In article <email@example.com>, WM <firstname.lastname@example.org> wrote:
> On 1 Mrz., 22:56, Virgil <vir...@ligriv.com> wrote: > > In article > > <dcc0a841-b24c-4aba-beac-1358c7692...@h11g2000vbf.googlegroups.com>, > > > > WM <mueck...@rz.fh-augsburg.de> wrote: > > > On 28 Feb., 22:14, Virgil <vir...@ligriv.com> wrote: > > > > > > WM confuses those names with the things named. > > > > > No. > > > > > > One, two three, and so on, are names . > > > > > > Ein, Zwei, Drei, und so weiter, are different names but name the same > > > > things. > > > > > There are rules according to which different names can be put together > > > to form sentences. These rules belong to mathematics. > > > > For the English language such rules belong to the grammar of the entire > > language, not merely to mathematics > > The rule that 2 + 2 can be replaced by 4 belongs to the grammer of > English language?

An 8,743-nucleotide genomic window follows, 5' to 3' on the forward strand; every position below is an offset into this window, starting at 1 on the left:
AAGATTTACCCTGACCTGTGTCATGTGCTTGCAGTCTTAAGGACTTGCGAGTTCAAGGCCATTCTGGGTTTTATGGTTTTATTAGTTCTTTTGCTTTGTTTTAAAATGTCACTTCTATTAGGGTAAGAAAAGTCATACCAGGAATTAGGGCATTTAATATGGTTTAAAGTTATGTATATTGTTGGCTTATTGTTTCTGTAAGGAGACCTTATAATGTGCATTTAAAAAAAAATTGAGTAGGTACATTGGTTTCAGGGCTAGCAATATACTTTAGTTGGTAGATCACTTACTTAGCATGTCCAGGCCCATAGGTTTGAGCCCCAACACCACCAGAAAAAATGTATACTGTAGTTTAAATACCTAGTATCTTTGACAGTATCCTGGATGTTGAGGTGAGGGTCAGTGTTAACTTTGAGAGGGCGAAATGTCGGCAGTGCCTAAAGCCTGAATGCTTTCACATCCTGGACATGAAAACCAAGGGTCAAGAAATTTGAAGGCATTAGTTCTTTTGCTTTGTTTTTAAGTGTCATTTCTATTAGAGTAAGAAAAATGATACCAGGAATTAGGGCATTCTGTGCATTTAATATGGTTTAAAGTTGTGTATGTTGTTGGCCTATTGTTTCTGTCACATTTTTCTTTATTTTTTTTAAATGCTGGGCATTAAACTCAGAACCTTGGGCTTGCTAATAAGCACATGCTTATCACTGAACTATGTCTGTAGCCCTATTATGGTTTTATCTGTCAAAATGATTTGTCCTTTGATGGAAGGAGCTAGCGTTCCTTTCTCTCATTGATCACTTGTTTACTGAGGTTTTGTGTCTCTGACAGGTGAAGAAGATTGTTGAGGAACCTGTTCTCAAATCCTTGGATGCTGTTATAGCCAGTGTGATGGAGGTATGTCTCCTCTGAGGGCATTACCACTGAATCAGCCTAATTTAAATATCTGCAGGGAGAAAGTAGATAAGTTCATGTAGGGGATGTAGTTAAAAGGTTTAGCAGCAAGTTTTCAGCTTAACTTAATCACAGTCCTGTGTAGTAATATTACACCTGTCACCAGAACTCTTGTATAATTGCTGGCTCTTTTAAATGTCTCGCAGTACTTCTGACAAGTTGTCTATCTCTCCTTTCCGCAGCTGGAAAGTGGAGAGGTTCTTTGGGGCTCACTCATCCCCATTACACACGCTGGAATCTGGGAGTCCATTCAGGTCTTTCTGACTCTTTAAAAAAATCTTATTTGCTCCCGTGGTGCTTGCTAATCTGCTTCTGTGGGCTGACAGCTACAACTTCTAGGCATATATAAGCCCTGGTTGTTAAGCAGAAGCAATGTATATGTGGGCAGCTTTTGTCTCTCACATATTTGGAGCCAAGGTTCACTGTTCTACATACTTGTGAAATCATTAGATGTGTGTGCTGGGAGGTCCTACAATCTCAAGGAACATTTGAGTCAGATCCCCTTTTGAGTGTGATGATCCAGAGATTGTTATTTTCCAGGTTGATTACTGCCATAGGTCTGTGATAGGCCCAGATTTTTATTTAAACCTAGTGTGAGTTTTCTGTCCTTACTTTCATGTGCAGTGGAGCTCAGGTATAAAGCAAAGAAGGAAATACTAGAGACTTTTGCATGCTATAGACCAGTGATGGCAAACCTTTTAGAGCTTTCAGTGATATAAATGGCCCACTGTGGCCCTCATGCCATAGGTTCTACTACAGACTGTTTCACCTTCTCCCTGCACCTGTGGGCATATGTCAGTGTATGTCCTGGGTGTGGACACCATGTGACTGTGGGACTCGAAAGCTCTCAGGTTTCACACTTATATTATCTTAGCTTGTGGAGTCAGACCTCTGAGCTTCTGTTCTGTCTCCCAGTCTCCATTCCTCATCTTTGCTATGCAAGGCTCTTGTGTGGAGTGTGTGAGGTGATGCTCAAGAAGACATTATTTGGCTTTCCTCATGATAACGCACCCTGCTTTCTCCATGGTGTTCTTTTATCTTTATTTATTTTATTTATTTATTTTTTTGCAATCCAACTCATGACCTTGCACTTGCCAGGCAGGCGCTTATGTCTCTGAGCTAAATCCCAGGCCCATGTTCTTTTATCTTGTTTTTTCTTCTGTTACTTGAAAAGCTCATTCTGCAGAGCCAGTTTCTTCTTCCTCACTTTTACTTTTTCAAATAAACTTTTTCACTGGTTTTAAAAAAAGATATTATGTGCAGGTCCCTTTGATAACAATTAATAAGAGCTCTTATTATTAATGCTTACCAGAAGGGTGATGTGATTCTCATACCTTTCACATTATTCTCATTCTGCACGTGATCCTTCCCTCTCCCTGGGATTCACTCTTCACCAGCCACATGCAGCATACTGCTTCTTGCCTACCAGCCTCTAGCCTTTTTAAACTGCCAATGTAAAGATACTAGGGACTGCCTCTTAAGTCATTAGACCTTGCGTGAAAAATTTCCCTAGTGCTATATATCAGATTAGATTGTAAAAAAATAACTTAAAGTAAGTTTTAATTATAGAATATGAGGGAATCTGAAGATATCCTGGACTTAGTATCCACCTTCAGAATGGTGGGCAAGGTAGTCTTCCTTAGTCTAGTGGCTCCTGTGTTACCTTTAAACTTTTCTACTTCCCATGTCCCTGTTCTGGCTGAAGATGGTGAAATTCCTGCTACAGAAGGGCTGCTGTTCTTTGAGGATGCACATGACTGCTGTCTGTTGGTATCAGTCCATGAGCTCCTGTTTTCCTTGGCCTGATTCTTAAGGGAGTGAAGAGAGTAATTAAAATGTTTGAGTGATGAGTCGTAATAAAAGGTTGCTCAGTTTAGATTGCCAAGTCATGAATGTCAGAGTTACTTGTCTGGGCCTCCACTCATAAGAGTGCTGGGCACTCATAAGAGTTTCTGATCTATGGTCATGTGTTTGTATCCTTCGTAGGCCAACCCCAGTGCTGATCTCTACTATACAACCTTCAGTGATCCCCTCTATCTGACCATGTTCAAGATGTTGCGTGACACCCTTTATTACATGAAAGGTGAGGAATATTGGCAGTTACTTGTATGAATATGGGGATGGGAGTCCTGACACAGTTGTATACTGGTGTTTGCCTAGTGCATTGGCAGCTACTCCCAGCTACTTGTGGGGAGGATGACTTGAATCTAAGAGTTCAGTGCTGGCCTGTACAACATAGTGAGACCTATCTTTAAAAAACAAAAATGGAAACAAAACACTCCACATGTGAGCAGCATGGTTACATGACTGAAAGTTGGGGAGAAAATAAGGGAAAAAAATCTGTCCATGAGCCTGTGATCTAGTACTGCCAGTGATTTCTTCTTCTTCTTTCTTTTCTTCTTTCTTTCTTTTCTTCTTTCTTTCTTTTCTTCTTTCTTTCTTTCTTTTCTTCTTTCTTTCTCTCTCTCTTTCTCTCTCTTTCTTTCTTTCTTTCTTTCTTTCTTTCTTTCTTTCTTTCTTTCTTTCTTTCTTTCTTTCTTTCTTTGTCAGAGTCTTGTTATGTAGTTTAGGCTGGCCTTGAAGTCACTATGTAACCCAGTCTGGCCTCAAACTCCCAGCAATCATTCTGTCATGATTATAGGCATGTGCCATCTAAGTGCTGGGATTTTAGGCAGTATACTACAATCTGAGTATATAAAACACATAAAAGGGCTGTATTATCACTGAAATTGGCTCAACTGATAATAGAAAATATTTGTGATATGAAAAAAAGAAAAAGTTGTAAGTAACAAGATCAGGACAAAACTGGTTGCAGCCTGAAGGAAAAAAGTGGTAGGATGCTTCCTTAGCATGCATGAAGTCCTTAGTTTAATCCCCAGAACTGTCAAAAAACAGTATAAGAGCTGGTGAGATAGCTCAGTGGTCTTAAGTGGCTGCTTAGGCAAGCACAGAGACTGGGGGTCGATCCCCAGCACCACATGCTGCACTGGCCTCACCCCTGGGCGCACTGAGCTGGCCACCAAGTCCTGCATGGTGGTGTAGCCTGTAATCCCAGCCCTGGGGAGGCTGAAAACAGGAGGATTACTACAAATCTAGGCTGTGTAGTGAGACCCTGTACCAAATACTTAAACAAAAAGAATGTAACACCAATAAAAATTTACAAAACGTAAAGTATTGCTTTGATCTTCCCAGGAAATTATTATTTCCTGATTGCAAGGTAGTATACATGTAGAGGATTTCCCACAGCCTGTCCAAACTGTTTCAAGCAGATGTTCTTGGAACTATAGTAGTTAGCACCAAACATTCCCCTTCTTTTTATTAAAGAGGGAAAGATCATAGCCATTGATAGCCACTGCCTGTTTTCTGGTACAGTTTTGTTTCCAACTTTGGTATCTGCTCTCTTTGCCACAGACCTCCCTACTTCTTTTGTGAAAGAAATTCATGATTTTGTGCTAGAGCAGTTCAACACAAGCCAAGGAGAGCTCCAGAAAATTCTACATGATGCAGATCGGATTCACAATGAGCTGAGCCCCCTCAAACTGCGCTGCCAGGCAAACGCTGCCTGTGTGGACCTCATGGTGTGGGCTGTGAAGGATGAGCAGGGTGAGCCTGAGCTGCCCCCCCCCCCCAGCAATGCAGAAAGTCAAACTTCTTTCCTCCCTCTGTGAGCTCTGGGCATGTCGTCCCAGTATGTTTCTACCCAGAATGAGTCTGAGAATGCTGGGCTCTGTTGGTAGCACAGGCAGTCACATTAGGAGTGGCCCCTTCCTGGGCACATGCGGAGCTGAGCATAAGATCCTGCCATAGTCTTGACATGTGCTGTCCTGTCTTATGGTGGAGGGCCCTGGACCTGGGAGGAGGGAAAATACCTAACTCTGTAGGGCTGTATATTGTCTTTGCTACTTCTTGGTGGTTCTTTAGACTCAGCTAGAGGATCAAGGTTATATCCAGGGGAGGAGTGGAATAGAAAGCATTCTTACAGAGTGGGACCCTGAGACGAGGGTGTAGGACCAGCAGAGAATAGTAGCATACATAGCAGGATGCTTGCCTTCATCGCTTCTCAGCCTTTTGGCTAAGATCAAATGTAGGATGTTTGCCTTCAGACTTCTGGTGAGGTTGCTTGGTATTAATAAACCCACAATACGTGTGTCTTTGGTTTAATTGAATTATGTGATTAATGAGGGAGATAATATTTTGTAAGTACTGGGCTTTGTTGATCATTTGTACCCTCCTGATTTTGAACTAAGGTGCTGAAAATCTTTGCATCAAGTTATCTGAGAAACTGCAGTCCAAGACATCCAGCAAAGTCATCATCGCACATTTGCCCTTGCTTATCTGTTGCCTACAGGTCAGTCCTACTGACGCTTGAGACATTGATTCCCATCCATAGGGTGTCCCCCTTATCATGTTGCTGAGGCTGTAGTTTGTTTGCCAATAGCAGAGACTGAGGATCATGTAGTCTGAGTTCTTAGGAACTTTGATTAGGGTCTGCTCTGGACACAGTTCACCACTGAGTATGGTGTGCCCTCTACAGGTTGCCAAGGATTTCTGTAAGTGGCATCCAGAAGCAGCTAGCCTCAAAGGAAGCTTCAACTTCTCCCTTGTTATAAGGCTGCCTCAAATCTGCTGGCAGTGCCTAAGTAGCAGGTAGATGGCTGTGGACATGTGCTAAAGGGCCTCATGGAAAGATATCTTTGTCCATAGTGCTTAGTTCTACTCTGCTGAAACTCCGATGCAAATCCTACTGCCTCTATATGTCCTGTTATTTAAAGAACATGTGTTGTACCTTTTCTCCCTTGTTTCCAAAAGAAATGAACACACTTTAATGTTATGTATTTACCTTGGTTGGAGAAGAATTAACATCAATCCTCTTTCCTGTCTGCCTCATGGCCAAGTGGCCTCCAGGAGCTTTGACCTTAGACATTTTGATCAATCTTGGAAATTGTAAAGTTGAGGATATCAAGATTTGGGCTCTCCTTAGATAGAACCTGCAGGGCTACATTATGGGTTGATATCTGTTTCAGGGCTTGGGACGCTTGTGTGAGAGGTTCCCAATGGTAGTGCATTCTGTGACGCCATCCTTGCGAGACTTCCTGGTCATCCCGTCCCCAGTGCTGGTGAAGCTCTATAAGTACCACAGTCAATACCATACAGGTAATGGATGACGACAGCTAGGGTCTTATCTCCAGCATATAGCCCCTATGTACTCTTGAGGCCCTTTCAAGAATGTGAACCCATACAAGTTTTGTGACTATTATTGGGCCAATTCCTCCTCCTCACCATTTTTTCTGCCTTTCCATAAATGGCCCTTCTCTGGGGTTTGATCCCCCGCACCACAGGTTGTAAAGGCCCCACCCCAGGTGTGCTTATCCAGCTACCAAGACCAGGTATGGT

The rule that 2 + 2 can be replaced by 4, at least in many contexts, is certainly compatible with the rules of English grammmar. Is it not compatible with German grammar? --